Fuck You

Fuck You

Hey New York Times, I still love ya, but please, just shut up with all those pseudo-uplifting “joy of poverty” stories that you’ve been shoving down our throats lately. Here’s a small sampling of what I’m talking about:

2/12/09: The Boom is Over: Long Live the Art!. This is the one where Holland Cotter told artists,

“…it’s Day Job time again in America, and that’s O.K. Artists have always had them – van Gogh the preacher, Pollock the busboy, Henry Darger the janitor – and will again. The trick is to try to make them an energy source, not a chore.”

That bit has already been roundly ridiculed on various arts blogs, so I won’t flog it any further. More recently, however, the Times published another of its attempts at an emotional pick-me-up, Tight Times Loosen Artists’ Creativity (5/19/09), in which an artist named Liz Fallon from Portland, Me. is cited as an example of how artists are learning to exult in their new-found freedoms, now that they’ve stopped selling work and can support themselves with crappy part-time tele-marketing jobs:

“As for myself, freed from the constraints of creating for a specific buyer,” Ms. Fallon wrote [in an email], “I’ve experienced my own surge in creativity and have been producing a great deal more than I used to. While it would be nice to still be getting paid for my work, the need to be more resourceful is having a beneficial effect on the arts community around me.”

In a follow-up interview Ms. Fallon said she supports herself working as a customer-service representative for a direct-marketing firm, and that the lack of commissions has enabled her to pursue new projects, like illustrations of classic children’s literature.

“Nobody wants me to do anything, so I’m just doing what I want,” she said.

Can’t offer a better retort than that already given by Susie Bright, who responded thusly during a related Facebook exchange (reproduced on the blog New Curator):


And again, on 6/9/09: Special Report: Contemporary Art: Getting Creative in a Downturn. Even the French are “getting creative” and (I love this) “rediscovering” drawing BECAUSE IT’S SO CHEAP.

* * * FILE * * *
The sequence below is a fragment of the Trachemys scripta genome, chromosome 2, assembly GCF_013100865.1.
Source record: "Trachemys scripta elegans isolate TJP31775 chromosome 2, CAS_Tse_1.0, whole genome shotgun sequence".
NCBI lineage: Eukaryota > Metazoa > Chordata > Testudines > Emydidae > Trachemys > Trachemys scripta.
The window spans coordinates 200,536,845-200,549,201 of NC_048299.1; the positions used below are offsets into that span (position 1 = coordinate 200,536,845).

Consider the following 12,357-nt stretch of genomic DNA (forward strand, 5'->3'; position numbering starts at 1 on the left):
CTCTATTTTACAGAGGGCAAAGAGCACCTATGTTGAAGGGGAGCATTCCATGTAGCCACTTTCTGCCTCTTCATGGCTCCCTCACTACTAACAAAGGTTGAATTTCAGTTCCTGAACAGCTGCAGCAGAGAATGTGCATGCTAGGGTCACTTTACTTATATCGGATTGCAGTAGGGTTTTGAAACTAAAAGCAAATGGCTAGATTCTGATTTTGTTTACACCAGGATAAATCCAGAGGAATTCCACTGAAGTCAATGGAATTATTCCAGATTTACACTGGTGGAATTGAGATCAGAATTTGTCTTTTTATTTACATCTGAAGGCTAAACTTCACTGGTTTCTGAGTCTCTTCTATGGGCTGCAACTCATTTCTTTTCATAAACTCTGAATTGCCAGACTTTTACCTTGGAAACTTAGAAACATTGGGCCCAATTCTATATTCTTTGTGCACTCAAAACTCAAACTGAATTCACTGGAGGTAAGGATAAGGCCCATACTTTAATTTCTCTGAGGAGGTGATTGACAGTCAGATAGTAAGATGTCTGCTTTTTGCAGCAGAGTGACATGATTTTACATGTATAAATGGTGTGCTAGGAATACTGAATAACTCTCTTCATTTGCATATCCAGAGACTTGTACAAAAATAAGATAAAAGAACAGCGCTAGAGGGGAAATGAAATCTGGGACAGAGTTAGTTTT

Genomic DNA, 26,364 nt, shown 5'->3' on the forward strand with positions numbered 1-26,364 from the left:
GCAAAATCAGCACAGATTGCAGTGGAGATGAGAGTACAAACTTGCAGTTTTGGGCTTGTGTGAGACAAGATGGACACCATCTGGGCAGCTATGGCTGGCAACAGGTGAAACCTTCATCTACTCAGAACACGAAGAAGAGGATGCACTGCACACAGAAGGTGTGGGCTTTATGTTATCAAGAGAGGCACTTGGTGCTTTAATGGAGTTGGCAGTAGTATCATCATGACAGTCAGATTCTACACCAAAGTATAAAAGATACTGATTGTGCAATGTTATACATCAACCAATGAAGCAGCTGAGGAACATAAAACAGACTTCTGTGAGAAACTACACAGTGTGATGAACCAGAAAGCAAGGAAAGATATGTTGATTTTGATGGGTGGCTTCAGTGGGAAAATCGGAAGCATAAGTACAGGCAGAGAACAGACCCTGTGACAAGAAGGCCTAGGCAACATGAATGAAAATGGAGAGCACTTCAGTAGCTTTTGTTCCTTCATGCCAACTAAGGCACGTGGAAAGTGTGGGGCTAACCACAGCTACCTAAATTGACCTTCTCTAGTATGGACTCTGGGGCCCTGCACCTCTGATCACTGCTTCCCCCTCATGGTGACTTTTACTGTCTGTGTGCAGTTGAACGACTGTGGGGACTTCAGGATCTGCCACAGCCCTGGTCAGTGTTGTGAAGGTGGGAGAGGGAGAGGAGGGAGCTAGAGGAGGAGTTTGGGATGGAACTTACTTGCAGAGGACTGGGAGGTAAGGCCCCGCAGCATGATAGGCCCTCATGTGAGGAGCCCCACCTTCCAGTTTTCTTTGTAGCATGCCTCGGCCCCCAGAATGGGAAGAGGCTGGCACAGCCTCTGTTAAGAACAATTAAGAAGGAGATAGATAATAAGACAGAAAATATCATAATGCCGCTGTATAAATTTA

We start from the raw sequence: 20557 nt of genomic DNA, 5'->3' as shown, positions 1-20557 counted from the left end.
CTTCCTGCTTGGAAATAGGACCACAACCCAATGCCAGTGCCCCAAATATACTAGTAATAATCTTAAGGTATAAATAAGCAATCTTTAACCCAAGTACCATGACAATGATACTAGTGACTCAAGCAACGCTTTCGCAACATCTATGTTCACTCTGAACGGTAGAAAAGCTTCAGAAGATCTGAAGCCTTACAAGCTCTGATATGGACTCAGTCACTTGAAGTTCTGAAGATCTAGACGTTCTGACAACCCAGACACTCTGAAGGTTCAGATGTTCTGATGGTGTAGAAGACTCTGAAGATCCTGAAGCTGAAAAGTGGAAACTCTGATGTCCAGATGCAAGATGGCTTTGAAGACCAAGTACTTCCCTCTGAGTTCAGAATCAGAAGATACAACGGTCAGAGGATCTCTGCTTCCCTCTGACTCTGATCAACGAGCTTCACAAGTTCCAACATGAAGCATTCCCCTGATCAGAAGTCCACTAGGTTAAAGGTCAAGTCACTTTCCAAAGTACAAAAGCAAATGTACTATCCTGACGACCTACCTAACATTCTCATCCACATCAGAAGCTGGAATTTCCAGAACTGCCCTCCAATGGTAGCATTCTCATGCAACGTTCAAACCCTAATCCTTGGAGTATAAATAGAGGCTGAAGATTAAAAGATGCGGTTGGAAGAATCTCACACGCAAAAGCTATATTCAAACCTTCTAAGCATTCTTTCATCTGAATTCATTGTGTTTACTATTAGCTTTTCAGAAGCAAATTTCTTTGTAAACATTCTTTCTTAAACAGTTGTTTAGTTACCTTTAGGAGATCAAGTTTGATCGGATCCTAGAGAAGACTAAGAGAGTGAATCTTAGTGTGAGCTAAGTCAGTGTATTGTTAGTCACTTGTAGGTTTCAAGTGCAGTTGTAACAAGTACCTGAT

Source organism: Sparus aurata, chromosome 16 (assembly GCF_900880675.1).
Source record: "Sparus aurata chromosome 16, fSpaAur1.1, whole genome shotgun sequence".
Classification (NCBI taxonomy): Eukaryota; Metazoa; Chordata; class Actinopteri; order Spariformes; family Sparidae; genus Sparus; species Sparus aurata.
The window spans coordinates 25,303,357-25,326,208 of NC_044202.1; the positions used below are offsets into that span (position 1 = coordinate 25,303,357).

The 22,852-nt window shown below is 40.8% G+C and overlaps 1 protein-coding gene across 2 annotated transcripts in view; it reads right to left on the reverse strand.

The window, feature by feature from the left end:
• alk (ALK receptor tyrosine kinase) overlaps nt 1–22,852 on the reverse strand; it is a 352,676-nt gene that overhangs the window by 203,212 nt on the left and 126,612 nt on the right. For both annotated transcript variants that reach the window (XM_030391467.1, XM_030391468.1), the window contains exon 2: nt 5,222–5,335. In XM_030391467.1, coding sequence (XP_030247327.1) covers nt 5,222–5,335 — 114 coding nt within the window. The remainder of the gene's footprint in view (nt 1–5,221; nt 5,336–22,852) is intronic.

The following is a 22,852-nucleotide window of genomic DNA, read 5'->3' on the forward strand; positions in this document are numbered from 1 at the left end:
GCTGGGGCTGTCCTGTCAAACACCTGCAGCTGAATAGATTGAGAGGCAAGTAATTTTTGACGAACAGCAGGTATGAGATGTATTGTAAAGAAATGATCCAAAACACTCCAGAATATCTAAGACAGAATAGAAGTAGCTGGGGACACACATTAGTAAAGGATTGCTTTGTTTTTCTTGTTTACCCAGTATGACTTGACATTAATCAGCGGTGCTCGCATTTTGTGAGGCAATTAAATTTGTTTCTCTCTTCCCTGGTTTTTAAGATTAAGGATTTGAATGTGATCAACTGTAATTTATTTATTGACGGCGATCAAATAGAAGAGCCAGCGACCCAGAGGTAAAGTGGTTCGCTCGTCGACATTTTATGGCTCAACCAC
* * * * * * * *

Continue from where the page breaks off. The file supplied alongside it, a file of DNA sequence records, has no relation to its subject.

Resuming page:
“….In France, the slump has been marked by a return to traditional drawing, exhibited in a profusion of small-scale shows, often curated by art students….. Serghei Litvin Manoliu…said, “The golden boy approach to art is over.” His show, the 21st Century International Drawing Fair, was a crisis-friendly, minimalist affair, offered unframed works for around $300, displayed on tables in a bare, loft-like space in the hip Marais district of Paris.

Unlike art produced mainly as a commodity for financial speculation, Mr. Manoliu said, “drawing requires excellent skills.”

“The art world had lost every criterion of quality,” he said. “I believe this crisis is a fabulous opportunity for the arts.”

And then there are all the slide shows and video portraits of mostly fresh-faced, mostly recent art grads smiling brightly in the face of their own economic peril (unsurprisingly, all of the artists profiled are white).
The latest, and thus far most obnoxious example of what I’m talking about: The Joy of Less, from travel writer Pico Iyer, writing as part of the Times’ new “Happy Days” blog (billed “the pursuit of what matters in troubled times”). This one takes the cake. Iyer begins his article with a little epigraph that features the uplifting words of a Dutch woman interned in a concentration camp (she was murdered at Auschwitz two months later). Oh yes he does! Then he goes on to describe his own impoverished–but still joyful!–circumstances, now that he lives in a two-room flat in “nowhere Japan,” (nowhere fashionable, we presume).
I have time to read the new John le Carre, while nibbling at sweet tangerines in the sun. When a Sigur Ros album comes out, it fills my days and nights, resplendent. And then it seems that happiness, like peace or passion, comes most freely when it isn’t pursued.
The Sigur Ros reference is the best part. It’s important to be chic, even (especially!) in the midst of “troubled times.”
But seriously, of course I feel bad for Iyer, who lost his home in a fire several years ago, and much of his savings more recently, along with so many others. And I’m certainly not against the whole ‘live simply and prosper’ ethos. I just don’t want it delivered by the New York Times, purveyor of obscene “Special Design Issues” that tell me I “must have” $525 folding chairs and bare light bulbs that cost $99 bucks apiece.
Not everyone is merely a tourist in the land of lost opportunities. The Times has always been oblivious to material conditions outside of its own select, imaginary readership. And, (as Cotter would say), that’s O.K. I expect that from The Times – it’s why I and so many other people love it. I don’t mind if they pimp me chairs that no way in hell I could afford. Just don’t try to sell me on the idea that I should be happy about that.